Lanczos' masterpiece "The Variational Principle of Mechanics" has, on page 76, the following statement:

Postulate A (virtual work): The virtual work of the forces of reaction is always zero for any virtual displacement which is in harmony with the given kinematic constraints.

This postulate is not restricted to the realm of statics. It applies equally to dynamics, when the principle of virtual work is suitably generalized by means of d'Alembert's principle. Since all the fundamental variational principles of mechanics, the principles of Euler, Lagrange, Jacobi, Hamilton, are but alternative formulations of d'Alembert's principle, Postulate A is actually the only postulate of analytical mechanics, and is thus of fundamental importance$^1$.

$^1$Those scientists who claim that analytical mechanics is nothing but a mathematically different formulation of the laws of Newton must assume that Postulate A is deducible from the Newtonian laws of motion. The author is unable to see how this can be done. Certainly the third law of motion, "action equals reaction", is not wide enough to replace Postulate A.

By "in harmony" he means forces that keep rigid bodies rigid, that is, that don't break the stuff you're studying. In the next chapter he proceeds to prove all of mechanics is deducible from Newton's Second Law and d'Alembert's principle, which is philosophically elaborate, but mathematically resumes to transforming $F = ma$ into $F-ma=0$, which turns dynamics into statics.

I have a feeling something is strange, here. Is the author stating that all analytical mechanics can be obtained from Newton's Second Law + Postulate A?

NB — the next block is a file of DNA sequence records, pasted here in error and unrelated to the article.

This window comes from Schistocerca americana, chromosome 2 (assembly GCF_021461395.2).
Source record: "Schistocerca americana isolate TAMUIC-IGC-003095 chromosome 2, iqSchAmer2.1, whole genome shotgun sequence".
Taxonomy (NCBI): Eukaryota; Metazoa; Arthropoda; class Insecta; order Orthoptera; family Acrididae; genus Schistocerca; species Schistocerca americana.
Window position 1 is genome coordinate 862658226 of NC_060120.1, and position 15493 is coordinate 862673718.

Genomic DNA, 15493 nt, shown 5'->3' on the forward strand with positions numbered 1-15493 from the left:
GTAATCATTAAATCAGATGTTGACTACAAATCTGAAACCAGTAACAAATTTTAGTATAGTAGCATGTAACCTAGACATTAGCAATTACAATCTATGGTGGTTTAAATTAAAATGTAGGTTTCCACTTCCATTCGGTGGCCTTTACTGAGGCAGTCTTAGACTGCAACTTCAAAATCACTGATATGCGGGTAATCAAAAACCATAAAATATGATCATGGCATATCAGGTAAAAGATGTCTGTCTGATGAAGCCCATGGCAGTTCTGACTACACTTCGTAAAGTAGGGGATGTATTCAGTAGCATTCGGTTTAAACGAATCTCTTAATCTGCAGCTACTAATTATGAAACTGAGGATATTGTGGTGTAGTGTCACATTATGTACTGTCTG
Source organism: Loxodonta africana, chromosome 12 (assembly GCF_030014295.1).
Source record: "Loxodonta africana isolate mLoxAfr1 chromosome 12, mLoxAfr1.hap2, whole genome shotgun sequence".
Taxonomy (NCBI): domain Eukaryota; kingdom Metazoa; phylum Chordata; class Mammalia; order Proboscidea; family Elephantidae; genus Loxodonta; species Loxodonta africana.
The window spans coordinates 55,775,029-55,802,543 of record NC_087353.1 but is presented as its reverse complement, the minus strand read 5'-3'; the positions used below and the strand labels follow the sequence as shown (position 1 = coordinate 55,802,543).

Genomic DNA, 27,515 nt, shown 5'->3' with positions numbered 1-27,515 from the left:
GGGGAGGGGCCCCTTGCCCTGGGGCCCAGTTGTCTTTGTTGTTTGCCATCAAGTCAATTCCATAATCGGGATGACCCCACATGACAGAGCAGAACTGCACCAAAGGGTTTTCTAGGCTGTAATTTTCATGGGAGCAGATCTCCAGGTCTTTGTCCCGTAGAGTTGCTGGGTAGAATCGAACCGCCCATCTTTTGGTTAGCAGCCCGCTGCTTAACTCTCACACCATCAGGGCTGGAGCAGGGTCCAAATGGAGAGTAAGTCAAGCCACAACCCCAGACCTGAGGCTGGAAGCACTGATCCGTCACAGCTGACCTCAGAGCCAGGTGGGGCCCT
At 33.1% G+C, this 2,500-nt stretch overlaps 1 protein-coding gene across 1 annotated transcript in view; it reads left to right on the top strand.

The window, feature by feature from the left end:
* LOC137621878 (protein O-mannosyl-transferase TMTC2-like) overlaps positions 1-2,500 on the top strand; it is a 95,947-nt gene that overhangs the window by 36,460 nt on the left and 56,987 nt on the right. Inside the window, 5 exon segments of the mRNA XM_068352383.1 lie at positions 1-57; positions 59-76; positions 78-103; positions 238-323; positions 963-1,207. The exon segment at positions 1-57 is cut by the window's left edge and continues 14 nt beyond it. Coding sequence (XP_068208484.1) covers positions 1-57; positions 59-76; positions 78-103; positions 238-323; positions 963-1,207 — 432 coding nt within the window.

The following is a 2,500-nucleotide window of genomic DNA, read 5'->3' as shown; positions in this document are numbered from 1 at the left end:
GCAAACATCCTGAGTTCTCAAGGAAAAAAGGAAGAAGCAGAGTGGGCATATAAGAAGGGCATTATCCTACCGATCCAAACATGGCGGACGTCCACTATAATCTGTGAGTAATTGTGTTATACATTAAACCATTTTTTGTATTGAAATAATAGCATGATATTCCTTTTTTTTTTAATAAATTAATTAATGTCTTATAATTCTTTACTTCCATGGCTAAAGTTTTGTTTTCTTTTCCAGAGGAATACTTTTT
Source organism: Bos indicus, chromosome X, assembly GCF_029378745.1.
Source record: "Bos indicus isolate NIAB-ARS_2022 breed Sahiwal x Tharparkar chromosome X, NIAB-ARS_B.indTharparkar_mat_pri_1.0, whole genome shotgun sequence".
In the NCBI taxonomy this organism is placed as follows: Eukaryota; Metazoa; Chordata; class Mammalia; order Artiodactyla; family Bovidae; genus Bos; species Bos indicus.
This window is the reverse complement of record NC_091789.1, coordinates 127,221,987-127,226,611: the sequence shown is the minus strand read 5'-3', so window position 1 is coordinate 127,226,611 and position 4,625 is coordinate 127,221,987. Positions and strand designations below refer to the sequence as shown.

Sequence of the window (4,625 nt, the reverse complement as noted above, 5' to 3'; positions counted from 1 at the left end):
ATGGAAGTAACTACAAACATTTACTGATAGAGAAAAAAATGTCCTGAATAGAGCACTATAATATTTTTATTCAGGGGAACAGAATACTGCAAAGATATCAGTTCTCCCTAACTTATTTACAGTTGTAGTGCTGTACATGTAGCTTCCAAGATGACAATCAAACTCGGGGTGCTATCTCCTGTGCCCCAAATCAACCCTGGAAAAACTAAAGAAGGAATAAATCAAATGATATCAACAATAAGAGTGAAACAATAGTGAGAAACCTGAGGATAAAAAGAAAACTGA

• $\begingroup$ Does this website help? $\endgroup$ – heather Aug 1 '16 at 20:48
  • $\begingroup$ It does help clarifying why the Third Law and the Postulate are related, but I'm still looking for further clarification on the importance of the virtual work principle. Where does the First Law fit? $\endgroup$ – QuantumBrick Aug 1 '16 at 20:55
  • $\begingroup$ Good question, I'm not finding anything on that; I'll keep looking. Could you update your question, to show you understand how the third law is related? $\endgroup$ – heather Aug 1 '16 at 20:58
  • $\begingroup$ Just did it!.... $\endgroup$ – QuantumBrick Aug 1 '16 at 21:01
  • 1
    $\begingroup$ Indeed, "the author is unable to see" is extremely problematic. I agree and that's why I posted the question. But Lanczos' book covers ten times what Landau's cover, and is the total opposite of that you've suggested: its aim is to be philosophically oriented, and I'm curious about the axioms. Lanczos was not interested in how to calculate stuff, especially in a time where philosophy and physics were still quite mingled, but in finding out the "why"s in a time symplectic geometry didn't exist. $\endgroup$ – QuantumBrick Aug 1 '16 at 21:40

Your Answer

By clicking “Post Your Answer”, you agree to our terms of service, privacy policy and cookie policy

Browse other questions tagged or ask your own question.